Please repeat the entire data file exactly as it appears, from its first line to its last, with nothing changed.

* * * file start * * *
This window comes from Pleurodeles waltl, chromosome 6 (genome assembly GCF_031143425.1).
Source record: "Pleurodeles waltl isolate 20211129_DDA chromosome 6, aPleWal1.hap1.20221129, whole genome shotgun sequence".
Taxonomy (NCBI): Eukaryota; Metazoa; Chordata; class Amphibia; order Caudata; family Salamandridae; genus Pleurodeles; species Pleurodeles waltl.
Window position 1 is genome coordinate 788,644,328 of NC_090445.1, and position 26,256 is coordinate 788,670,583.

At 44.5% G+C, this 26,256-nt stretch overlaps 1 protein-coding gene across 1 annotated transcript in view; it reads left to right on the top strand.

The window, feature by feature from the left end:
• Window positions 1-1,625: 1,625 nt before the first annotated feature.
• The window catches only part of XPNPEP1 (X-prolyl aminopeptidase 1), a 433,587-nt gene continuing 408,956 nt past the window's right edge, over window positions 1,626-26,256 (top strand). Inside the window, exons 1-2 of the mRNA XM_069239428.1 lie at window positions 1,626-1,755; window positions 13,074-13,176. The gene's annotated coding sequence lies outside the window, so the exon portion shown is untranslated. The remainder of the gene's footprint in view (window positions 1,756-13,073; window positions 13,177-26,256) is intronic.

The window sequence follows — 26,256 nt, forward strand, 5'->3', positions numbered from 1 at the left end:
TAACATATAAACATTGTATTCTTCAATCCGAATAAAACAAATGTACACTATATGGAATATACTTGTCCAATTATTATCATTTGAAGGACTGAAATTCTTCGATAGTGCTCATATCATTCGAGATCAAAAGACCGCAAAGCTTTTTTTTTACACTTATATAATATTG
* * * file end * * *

This window comes from Pleurodeles waltl, chromosome 6 (genome assembly GCF_031143425.1).
Source record: "Pleurodeles waltl isolate 20211129_DDA chromosome 6, aPleWal1.hap1.20221129, whole genome shotgun sequence".
Taxonomy (NCBI): Eukaryota; Metazoa; Chordata; class Amphibia; order Caudata; family Salamandridae; genus Pleurodeles; species Pleurodeles waltl.
Window position 1 is genome coordinate 788,644,328 of NC_090445.1, and position 26,256 is coordinate 788,670,583.

At 44.5% G+C, this 26,256-nt stretch overlaps 1 protein-coding gene across 1 annotated transcript in view; it reads left to right on the top strand.

The window, feature by feature from the left end:
• Window positions 1-1,625: 1,625 nt before the first annotated feature.
• The window catches only part of XPNPEP1 (X-prolyl aminopeptidase 1), a 433,587-nt gene continuing 408,956 nt past the window's right edge, over window positions 1,626-26,256 (top strand). Inside the window, exons 1-2 of the mRNA XM_069239428.1 lie at window positions 1,626-1,755; window positions 13,074-13,176. The gene's annotated coding sequence lies outside the window, so the exon portion shown is untranslated. The remainder of the gene's footprint in view (window positions 1,756-13,073; window positions 13,177-26,256) is intronic.

The window sequence follows — 26,256 nt, forward strand, 5'->3', positions numbered from 1 at the left end:
TAACATATAAACATTGTATTCTTCAATCCGAATAAAACAAATGTACACTATATGGAATATACTTGTCCAATTATTATCATTTGAAGGACTGAAATTCTTCGATAGTGCTCATATCATTCGAGATCAAAAGACCGCAAAGCTTTTTTTTTACACTTATATAATATTG